The trio from Glasgow brought their Scottish synth pop sound down to Yorkshire, more precisely to Sheffield’s Leadmill for the second night of touring their debut album, The Bones of What You Believe, which was released on 23rd September.
The Leadmill, which somehow reminds me of a smaller Rock City, was already almost crammed full by the time support act Thumpers started playing. The London based band, containing a former member of Pull Tiger Tail, entertained the crowd and roused us, with their sound which they describe as being ‘pop in the soul and experimental in form’, which incorporates boy/girl harmonies and the odd blast of trumpet.
By the time CHVRCHES’ set started, the venue was bursting at the seams and the stage was adorned with a multitude of red and blue flashing lights. They opened with We Sink and Lungs before churning through the album – which is all that can be expected from a headline band with a reasonably limited amount of material.
Although Lauren Mulberry isn’t the most exciting front woman to watch (she’s no Karen O), there is something endearing about her lack of bravado. Instead of putting on a theatrical show, she bounced around the stage cracking jokes about her band mate’s hangovers, and sharing with us her excitement about being Radio 4 earlier on in the day, chatting about the representation of women in music (this in itself makes me instantly think she’s a top lass).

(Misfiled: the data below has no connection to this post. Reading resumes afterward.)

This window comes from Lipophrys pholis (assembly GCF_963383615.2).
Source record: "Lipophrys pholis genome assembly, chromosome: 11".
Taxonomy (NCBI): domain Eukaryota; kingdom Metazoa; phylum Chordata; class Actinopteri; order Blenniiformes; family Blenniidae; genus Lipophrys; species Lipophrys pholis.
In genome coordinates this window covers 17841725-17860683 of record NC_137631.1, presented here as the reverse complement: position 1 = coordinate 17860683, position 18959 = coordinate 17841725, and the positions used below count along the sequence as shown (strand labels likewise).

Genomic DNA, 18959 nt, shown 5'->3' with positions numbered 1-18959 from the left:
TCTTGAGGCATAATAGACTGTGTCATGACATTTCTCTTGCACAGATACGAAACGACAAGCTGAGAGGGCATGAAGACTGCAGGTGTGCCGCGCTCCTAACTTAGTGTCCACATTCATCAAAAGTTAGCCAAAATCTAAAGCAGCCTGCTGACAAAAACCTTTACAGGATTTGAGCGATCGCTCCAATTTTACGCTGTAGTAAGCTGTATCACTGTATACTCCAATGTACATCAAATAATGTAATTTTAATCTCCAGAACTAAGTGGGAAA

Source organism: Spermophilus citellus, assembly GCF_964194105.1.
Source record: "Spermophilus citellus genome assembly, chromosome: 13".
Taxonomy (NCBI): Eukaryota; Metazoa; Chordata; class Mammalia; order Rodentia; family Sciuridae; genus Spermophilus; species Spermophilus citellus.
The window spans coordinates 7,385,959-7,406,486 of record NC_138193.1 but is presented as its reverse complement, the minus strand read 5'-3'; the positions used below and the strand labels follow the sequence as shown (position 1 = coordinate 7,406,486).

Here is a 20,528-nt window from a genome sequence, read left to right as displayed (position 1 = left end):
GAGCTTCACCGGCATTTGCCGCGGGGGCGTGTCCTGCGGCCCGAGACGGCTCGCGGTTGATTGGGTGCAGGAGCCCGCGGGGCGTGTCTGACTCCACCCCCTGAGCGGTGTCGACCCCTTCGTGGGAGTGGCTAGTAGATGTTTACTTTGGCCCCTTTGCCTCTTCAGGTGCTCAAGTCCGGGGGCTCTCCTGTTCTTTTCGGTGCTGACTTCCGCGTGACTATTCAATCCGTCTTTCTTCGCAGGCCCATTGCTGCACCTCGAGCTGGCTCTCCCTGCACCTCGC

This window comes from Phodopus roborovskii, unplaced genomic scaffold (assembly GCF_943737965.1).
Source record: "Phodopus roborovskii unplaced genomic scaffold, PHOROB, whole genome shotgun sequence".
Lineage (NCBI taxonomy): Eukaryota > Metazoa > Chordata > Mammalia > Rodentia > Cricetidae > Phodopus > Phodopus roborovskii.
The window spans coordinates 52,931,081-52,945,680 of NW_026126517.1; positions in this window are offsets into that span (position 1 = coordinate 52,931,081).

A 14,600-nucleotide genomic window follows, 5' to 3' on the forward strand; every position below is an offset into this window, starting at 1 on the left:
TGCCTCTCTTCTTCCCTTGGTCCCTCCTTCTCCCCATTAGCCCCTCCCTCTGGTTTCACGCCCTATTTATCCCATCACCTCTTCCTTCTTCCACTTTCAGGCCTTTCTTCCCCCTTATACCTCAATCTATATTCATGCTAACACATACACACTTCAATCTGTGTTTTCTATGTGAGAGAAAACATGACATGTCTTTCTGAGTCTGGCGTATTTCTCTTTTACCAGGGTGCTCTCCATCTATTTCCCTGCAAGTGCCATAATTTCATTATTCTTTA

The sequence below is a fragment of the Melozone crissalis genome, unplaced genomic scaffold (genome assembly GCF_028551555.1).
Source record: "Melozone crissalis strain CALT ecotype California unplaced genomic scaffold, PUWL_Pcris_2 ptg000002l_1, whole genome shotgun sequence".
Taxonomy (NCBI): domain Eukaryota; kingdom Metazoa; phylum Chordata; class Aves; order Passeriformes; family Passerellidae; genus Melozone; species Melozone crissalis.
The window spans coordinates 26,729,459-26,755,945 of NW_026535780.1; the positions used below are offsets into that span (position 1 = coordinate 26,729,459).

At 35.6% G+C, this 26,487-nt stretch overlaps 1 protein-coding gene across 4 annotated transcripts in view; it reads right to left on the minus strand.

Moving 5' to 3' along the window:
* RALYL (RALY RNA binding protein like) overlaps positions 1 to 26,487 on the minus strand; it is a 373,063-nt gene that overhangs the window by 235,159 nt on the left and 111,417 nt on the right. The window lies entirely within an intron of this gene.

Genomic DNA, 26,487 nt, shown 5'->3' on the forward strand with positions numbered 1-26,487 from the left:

We all knew CHVRCHES were teasing us when they left the stage having not played their most widely known hit, and recently re-released The Mother We Share, but thankfully they didn’t let us down and came on for an encore. We also got an extra treat at the end in the form of a cover of Whitney’s It’s Not Right, But It’s Ok – who doesn’t love a bit of Houston?
Sometimes electro music fails to translate very well from record to gig, but CHVRCHES’ performance was pretty tight and sounded wicked. Given their growing popularity (read: they’re often on Radio 1), then perhaps opportunities to see them in a small-ish venue like the Leadmill may be few and far between in the future. Overall, considering they aren’t the kind of band I’d usually go and watch, I was suitably impressed.
By Katie Harrison